This topic contains 1 reply, has 2 voices, and was last updated by Ashish December 2, 2018 at 8:31 am.
- November 21, 2018 at 4:18 pm #6697csbeguParticipant
In one of your first blog posts, you say that: “The central dogma in modern chemistry is that it can be reduced to the study of atoms, which are described using quantum theory. Since quantum equations cannot be accurately solved for any molecule that has more than a couple of subatomic particles, the dogma has hindered the development of a theory of reactions. Chemists use a wide variety of intuitions in chemical understanding but hardly any predictive laws exist.“
Could you please elaborate more on the point underlined? Everyone that has done Chemical experiments in the lab in high school for instance could be under the impression that everything happening in that lab is based on a very thorough understanding of molecules. But what is not seen in the lab, in terms of prediction? Also, what methods — if not predictive laws — are the chemical and pharmaceutical industries using to synthesize so many substances?
And, more broadly, what is the limit of our current understanding of chemistry?
- This topic was modified 2 weeks, 5 days ago by csbegu.
- December 2, 2018 at 8:31 am #6712AshishParticipant
There are many problems of prediction in chemistry but the basic issue is that chemicals do not always produce a reaction. The “yield” of chemical experiments varies based on temperature, pressure, and sometimes the yield is so low that we have to add catalysts to improve the yield. So one can ask: if two chemicals are present why don’t they always react? Also, can one say which molecules will react to produce a chemical reaction? The short answer is that we cannot predict which molecules will react. We can say on aggregate that some molecules will react, and if we want more of them to react then we will have to find the conditions (such as a higher or lower temperature and pressure) or even inject catalysts to improve the rate of reaction.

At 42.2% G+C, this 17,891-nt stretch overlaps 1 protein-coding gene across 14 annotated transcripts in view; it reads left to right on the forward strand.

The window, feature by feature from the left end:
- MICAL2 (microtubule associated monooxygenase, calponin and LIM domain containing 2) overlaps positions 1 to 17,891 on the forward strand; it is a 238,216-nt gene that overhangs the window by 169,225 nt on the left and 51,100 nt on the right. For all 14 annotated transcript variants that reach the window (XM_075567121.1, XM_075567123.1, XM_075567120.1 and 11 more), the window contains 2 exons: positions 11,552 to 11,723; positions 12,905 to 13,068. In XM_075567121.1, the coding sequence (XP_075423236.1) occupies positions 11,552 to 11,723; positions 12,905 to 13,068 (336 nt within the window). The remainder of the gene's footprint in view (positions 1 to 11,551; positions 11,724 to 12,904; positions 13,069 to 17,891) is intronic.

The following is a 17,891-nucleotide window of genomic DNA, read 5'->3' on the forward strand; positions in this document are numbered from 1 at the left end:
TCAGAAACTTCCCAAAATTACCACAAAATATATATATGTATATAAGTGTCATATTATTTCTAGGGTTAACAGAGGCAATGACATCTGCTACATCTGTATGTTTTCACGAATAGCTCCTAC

So the reactants are the possibility of a chemical reaction but not the reality of a reaction. The conversion of possibility into a reality requires many additional factors, and generally no condition guarantees a 100% reaction completion. Therefore, one large part of modern chemistry is how to improve the “yield” of reactions by improving the probability of a reaction.
Within the human body chemicals don’t automatically react, but need catalysts which are called enzymes. Many of the proteins transcribed from the DNA are enzymes and they catalyze the reactions. Therefore, simply by controlling the rate of enzyme production one can change the rate of the chemical reaction. The enzyme production is controlled by the hormones and these hormones are controlled by a variety of other things including mental/emotional states. The DNA transcription is also controlled by epigenetic factors which are changed by environment.
So, at the very low level, it appears that chemistry is deterministic if we assume that the reaction involves some chemical reactants. But if you look at a slightly bigger picture, then you need enzymes. Looking at a slightly bigger picture, these enzymes are controlled by the production of hormones in the body which change with the mental state. And the production of these hormones is then influenced by epigenetic factors or our environmental conditioning.
So there are many levels of control in the body and the causal prediction becomes weaker and weaker as we rise higher up in the causal chain because we have to take more and more factors into account in order to explain the incidence of a chemical reaction. Owing to this fact, the simple picture of the body is that there are chemical reactions, but a more complex picture is that these chemical reactions are influenced by our mental and emotional state, the history of this mental and emotional state, and even the inherited mental and emotional state of our parents. Therefore, we cannot formulate a simple physical picture of the reaction.
You must be logged in to reply to this topic.